Thursday, April 24, 2008

Epicurious by nature

“Freedom is the greatest
fruit of self-sufficiency.”

Epicurus, a philosopher in Ancient Greece, believed that in order to live a fulfilling and happy life we should seek tranquility, avoid pain and overindulgence, be self-sufficient and enjoy the companionship of good friends. Not a bad group of tenets to live by really. Epicurus also believed that the physical world was composed of atoms that continuously collided with each other randomly. Quite insightful, considering this was over a thousand years before the theory of particle physics had been developed. I think he really had some great ideas and I try to implement them into my daily life as much as possible. It is a huge cliché, but the best things in life really are free. Sometimes I cannot believe that we are composed of so much space and that the spaces between the atoms are greater than the solid bits.

Things have been really on an upswing around here recently. I have completed the first of two paintings of Jade, which I will attach tomorrow when I have a decent picture of the work. I have been in contact with some great collectors and supporters of my work, some fantastic folks who I am very fortunate to have met. All of these interactions feed the soul and provide a great sense of community. There are some great projects coming up that are just under the surface. I will share them as they develop.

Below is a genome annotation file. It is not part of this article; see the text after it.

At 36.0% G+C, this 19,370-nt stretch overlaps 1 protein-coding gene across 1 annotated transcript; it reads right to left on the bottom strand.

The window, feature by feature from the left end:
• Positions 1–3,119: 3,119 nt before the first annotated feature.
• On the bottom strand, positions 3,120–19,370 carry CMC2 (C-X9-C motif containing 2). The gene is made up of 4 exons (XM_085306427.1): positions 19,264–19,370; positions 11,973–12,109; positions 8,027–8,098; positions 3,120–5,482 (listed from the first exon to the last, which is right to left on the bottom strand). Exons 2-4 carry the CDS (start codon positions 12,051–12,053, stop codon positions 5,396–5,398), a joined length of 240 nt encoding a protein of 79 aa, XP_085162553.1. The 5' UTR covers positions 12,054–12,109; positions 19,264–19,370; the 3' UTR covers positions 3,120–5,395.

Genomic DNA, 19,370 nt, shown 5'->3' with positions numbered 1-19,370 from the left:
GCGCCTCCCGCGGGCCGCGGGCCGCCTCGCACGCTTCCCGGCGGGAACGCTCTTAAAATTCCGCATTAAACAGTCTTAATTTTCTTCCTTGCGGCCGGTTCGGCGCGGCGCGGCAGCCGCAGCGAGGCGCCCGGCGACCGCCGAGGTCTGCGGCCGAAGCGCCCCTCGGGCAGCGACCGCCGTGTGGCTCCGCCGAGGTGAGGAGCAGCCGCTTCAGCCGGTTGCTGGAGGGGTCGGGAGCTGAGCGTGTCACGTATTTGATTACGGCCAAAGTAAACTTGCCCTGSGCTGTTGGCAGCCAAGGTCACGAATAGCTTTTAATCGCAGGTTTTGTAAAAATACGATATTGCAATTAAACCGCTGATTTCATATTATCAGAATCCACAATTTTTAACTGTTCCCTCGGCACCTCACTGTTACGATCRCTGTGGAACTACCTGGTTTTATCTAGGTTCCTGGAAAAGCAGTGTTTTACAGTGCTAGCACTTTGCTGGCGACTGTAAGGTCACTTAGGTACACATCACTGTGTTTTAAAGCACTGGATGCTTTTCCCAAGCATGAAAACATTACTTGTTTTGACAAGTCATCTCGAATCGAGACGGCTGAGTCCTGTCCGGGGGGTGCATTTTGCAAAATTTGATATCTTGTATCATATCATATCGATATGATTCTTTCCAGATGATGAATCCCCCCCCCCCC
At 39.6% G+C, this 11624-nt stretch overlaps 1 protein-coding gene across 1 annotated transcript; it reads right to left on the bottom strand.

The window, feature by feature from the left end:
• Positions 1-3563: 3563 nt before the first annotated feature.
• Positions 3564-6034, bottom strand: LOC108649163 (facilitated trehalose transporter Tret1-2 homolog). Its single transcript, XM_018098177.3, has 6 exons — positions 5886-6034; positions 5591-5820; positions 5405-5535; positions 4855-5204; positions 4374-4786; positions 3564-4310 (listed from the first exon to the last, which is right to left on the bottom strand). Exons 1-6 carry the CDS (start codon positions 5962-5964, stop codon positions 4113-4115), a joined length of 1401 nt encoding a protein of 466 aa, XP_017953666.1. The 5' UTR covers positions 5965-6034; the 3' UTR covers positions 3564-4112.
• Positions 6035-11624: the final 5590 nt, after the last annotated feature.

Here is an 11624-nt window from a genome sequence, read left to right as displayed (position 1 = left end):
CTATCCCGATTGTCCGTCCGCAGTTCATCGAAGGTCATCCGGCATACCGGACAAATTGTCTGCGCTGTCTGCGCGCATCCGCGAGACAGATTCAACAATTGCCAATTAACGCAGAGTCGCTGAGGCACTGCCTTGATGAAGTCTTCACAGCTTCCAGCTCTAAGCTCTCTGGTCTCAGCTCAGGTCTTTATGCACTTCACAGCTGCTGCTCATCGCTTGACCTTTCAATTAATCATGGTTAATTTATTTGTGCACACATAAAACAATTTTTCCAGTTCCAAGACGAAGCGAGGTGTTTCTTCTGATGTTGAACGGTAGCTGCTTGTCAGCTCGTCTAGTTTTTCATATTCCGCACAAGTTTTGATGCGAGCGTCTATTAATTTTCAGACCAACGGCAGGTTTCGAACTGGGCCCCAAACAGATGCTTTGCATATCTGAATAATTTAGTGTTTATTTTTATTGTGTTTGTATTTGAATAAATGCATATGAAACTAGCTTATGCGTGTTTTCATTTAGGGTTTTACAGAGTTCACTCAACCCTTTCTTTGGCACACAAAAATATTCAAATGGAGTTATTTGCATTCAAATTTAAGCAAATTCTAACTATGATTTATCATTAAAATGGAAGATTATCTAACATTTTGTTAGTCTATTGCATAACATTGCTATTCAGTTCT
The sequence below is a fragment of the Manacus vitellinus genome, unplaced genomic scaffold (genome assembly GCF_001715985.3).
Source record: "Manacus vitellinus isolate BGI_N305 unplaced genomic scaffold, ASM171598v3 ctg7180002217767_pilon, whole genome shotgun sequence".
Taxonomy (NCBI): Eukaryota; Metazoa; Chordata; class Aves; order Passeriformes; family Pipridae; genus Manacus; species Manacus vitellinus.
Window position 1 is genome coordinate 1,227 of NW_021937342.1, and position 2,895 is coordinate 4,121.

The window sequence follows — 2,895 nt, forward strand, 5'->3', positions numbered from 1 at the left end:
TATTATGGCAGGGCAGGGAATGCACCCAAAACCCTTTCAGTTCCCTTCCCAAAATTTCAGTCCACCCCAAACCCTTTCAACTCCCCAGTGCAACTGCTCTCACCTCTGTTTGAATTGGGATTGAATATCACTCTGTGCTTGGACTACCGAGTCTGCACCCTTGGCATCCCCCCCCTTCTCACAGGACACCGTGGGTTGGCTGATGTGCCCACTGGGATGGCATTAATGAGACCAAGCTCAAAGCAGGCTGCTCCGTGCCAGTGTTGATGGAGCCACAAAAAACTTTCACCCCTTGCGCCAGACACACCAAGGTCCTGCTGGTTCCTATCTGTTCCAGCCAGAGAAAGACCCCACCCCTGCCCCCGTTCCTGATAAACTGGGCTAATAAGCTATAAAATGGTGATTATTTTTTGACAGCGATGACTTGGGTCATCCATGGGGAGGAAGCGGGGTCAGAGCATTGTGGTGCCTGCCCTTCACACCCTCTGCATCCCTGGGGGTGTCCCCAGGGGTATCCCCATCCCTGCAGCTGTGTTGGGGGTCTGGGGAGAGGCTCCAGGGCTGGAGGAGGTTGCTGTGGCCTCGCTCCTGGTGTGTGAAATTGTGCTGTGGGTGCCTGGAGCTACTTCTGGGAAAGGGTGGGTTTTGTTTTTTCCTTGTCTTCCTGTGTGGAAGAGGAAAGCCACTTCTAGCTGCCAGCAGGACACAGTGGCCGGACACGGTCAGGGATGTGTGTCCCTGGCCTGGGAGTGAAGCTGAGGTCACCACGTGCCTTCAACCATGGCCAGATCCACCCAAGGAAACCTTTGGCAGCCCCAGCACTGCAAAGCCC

My friend, who is also in a creative field, and I were talking the other day about how fundamentally our vocations and what we produce are one really NEEDS artwork. It is a scary thought that when anarchy hits, be it in the form of a pathogen, economic collapse or any other number of scenarios, we'll be the first to go:) Oh well, at least I can draw pictures of people on the sidewalks, running by in the midst of chaos to chronicle the madness. However, until that time comes, if ever, we shall endeavor to continue producing work that is special to us, in whatever form that may be.

I was speaking with my friend John today and we were talking about Andrew Wyeth, that modern day master of art. This man is a genius. There are two books by my easel constantly. One is a book of paintings by Lucian Freud. The other is a book by Andrew Wyeth. His watercolours and tempera paintings are something almost otherworldly. I have attached a link to his official site at the top. Please have a look. You won't regret it. I love Wyeth's treatment of light and shadow...amazing compositions and a fantastic melancholy and sense of absence in his paintings that I really identify with.